Is Information Overload Killing Your Productivity?

Nowadays, there’s pretty much nothing we can’t look up in an instant: where to have dinner, your friend’s relationship status, the average income of other professionals in your field.

The internet, social media and other forms of technology are a convenient way to access information, but more often than not, they are overloading our brains with more than we can process in one day.

On the surface, it seems that this kind of one-click access would make us smarter and more productive. But in reality, the data deluge is having the opposite effect causing a loss in productivity and motivation. According to a LexisNexis International Workplace Productivity Survey, “a majority of workers in every market (62%, on average) admit that the quality of their work suffers at times because they can’t sort through the information they need fast enough.”

The first step to sorting through all the noise and becoming a more efficient worker is to realize that no matter how you slice it, there are only 24 hours in a day. You can try to sort through the never-ending piles of information and hope to get more done in one day than humanly possible, but the day will always come to an end. Just because you didn’t finish everything on your to-do list, doesn’t make the day a failure. The key is making realistic expectations and being flexible when unexpected problems pop up. It is vital to your mental and physical health to understand that no matter how hard you work, you can only get so much done in one day. That does not mean you shouldn’t work hard but everyone has a limit.

Next, be pointed about everything you do. To stay on track, prioritize your information into three categories: must know, should know and nice to know. Start by tackling your “must know” pile first and work your way down. If your “must know” pile is still too overwhelming, break it down further. Don’t spend more than a few minutes on this exercise, but it’s worth doing to keep you organized.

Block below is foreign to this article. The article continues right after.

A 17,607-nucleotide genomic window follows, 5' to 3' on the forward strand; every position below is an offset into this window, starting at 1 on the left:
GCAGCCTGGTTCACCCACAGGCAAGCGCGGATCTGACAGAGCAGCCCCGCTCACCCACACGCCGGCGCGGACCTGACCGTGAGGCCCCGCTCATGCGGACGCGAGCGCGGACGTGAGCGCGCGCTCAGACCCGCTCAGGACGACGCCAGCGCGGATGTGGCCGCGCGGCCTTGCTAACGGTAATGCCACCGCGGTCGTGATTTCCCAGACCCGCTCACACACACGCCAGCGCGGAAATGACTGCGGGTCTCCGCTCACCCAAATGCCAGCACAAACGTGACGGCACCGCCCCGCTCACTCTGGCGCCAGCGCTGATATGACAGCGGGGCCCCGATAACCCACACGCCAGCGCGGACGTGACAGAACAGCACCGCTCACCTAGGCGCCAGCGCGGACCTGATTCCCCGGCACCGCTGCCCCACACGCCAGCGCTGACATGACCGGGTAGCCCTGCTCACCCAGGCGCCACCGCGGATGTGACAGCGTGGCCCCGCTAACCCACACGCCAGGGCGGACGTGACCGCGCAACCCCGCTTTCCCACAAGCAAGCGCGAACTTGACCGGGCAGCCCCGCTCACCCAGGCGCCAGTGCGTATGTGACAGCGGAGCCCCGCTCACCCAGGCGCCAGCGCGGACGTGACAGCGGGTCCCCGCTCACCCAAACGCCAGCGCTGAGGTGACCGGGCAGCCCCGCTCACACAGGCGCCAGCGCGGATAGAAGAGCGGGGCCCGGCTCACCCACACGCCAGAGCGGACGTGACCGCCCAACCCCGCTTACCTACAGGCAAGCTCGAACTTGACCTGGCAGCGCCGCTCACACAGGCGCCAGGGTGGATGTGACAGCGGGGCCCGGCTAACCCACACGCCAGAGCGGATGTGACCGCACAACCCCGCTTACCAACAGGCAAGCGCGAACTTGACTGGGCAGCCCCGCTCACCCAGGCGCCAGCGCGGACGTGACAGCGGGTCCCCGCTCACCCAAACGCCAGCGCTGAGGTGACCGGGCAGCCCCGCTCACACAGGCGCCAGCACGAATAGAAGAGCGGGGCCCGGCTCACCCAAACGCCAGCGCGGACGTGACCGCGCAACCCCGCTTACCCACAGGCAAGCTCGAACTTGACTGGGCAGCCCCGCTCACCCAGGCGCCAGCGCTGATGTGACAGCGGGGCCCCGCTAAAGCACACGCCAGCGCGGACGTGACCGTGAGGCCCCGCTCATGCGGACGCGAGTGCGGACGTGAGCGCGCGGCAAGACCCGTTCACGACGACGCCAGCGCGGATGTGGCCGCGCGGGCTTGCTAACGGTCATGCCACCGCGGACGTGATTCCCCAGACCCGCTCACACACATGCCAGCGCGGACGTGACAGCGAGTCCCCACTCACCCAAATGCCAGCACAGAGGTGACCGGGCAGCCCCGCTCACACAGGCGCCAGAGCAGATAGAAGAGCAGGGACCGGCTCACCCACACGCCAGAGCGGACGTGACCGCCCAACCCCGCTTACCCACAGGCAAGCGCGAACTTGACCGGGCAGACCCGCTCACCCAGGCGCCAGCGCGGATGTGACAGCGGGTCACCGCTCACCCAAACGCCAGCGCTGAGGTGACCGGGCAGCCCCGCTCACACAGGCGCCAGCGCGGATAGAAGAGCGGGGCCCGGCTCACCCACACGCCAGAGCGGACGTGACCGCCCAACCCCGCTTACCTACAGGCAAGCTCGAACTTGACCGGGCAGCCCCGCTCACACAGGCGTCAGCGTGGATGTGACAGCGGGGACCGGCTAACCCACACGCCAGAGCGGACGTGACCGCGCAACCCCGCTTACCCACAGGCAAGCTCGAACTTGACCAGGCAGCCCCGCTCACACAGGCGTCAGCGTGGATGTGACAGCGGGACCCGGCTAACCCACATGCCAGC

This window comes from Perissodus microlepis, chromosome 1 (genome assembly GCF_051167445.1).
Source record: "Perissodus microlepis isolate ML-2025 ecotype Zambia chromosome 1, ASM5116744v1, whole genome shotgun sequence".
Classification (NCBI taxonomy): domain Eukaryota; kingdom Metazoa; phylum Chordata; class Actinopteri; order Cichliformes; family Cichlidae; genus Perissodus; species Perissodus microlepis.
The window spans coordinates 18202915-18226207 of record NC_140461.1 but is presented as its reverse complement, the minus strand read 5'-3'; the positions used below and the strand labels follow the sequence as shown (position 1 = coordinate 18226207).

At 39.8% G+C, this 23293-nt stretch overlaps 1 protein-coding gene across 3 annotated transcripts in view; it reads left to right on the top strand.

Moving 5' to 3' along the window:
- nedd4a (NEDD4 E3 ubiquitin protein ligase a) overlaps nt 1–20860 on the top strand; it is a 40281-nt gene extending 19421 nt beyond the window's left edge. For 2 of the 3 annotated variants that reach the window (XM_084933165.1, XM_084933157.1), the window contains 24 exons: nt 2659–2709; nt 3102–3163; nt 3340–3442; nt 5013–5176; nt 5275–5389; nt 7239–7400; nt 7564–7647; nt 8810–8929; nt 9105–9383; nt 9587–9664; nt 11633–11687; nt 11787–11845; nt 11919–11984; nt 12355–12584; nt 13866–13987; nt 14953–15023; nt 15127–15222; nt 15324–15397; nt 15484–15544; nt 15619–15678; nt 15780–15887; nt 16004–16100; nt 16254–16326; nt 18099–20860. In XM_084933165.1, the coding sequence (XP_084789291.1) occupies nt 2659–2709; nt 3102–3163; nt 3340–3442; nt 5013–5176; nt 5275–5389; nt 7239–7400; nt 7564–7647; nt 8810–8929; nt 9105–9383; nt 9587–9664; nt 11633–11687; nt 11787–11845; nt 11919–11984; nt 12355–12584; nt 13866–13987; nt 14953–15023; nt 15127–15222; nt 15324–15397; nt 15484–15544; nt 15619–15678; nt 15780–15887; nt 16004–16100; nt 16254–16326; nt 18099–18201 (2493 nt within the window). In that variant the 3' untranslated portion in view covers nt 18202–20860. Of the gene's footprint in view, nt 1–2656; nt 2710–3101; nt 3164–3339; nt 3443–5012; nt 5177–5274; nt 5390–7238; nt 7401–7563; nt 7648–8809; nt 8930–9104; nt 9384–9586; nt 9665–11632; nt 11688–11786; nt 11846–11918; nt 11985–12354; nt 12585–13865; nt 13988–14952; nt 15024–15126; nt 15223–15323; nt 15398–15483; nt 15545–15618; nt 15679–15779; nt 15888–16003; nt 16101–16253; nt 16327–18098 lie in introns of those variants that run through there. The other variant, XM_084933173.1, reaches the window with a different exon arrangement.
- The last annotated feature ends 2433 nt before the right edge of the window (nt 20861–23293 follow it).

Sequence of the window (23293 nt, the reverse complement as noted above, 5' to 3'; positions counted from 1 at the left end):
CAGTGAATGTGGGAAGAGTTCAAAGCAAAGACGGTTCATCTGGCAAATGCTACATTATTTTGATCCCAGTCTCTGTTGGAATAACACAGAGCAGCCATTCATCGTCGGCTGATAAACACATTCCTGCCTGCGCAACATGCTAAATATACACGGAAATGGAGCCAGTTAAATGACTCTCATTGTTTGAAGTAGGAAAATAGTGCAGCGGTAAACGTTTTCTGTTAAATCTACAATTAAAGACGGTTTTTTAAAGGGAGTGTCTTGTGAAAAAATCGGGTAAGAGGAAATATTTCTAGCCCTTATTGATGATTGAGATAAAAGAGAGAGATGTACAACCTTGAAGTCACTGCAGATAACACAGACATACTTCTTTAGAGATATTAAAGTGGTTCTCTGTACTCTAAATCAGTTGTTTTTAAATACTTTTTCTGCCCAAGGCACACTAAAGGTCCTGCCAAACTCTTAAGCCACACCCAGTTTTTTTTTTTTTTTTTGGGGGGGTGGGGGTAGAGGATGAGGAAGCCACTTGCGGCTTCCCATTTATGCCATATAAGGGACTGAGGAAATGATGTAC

Now it’s time to drown out the noise. Take a few minutes to identify and establish your goals so you can better ignore the noise of what other people think you should know. Of course if your boss insists that you pay attention to something, you better oblige; however, most of the time we waste time sidetracked by the noise created by those around us. Drowning out that noise will only help you avoid being weighed down.

Finally, if you find yourself getting nowhere, take a break and consider changing course. Just because you are expected to retain an overwhelming amount of information in one day doesn’t make you a robot. And even robots need a reboot occasionally. Allowing yourself time to clear your mind will give you mental space for absorbing more knowledge when you return. If time away doesn’t clear the way, consider moving on to something else for a while. Come back to the thing that got you stuck another time or abandon it all together. Chances are there is another path to finding the same information and accomplishing the same goal. There is always more than way to achieve the same results.

 Lindsay Broder, The Occupreneur™ Coach (on Twitter @occupreneur), is a certified professional coach based in New York. A Wall Street veteran, she specializes in Occupreneur™ coaching, strategy and crisis-consulting services for executives and organizations who strive to improve their businesses or careers.